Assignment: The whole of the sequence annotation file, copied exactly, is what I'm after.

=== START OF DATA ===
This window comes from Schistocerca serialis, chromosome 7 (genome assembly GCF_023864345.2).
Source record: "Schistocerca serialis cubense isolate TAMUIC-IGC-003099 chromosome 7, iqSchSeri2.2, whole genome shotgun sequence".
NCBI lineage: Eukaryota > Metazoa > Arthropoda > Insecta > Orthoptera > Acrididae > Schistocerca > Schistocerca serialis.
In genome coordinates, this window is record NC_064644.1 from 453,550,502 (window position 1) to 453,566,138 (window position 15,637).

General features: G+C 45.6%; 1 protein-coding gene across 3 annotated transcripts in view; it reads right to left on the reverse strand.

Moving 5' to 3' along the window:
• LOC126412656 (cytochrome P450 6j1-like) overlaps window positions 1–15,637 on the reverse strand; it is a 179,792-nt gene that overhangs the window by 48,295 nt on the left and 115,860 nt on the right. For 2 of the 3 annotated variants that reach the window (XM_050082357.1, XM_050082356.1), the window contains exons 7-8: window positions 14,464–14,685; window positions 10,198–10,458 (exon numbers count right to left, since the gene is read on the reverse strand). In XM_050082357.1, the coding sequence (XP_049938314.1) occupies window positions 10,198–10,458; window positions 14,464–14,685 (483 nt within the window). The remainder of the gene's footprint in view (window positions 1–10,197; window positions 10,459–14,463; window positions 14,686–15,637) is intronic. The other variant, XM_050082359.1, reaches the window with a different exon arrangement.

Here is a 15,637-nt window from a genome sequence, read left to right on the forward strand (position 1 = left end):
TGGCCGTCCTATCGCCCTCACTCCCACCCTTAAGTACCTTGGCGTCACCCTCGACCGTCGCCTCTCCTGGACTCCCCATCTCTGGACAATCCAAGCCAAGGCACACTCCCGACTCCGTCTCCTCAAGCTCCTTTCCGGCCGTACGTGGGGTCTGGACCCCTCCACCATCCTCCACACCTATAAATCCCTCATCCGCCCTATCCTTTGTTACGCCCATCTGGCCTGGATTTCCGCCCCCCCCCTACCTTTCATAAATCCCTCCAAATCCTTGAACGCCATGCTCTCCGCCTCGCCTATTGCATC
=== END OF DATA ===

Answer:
This window comes from Schistocerca serialis, chromosome 7 (genome assembly GCF_023864345.2).
Source record: "Schistocerca serialis cubense isolate TAMUIC-IGC-003099 chromosome 7, iqSchSeri2.2, whole genome shotgun sequence".
NCBI lineage: Eukaryota > Metazoa > Arthropoda > Insecta > Orthoptera > Acrididae > Schistocerca > Schistocerca serialis.
In genome coordinates, this window is record NC_064644.1 from 453,550,502 (window position 1) to 453,566,138 (window position 15,637).

General features: G+C 45.6%; 1 protein-coding gene across 3 annotated transcripts in view; it reads right to left on the reverse strand.

Moving 5' to 3' along the window:
• LOC126412656 (cytochrome P450 6j1-like) overlaps window positions 1–15,637 on the reverse strand; it is a 179,792-nt gene that overhangs the window by 48,295 nt on the left and 115,860 nt on the right. For 2 of the 3 annotated variants that reach the window (XM_050082357.1, XM_050082356.1), the window contains exons 7-8: window positions 14,464–14,685; window positions 10,198–10,458 (exon numbers count right to left, since the gene is read on the reverse strand). In XM_050082357.1, the coding sequence (XP_049938314.1) occupies window positions 10,198–10,458; window positions 14,464–14,685 (483 nt within the window). The remainder of the gene's footprint in view (window positions 1–10,197; window positions 10,459–14,463; window positions 14,686–15,637) is intronic. The other variant, XM_050082359.1, reaches the window with a different exon arrangement.

Here is a 15,637-nt window from a genome sequence, read left to right on the forward strand (position 1 = left end):
TGGCCGTCCTATCGCCCTCACTCCCACCCTTAAGTACCTTGGCGTCACCCTCGACCGTCGCCTCTCCTGGACTCCCCATCTCTGGACAATCCAAGCCAAGGCACACTCCCGACTCCGTCTCCTCAAGCTCCTTTCCGGCCGTACGTGGGGTCTGGACCCCTCCACCATCCTCCACACCTATAAATCCCTCATCCGCCCTATCCTTTGTTACGCCCATCTGGCCTGGATTTCCGCCCCCCCCCTACCTTTCATAAATCCCTCCAAATCCTTGAACGCCATGCTCTCCGCCTCGCCTATTGCATC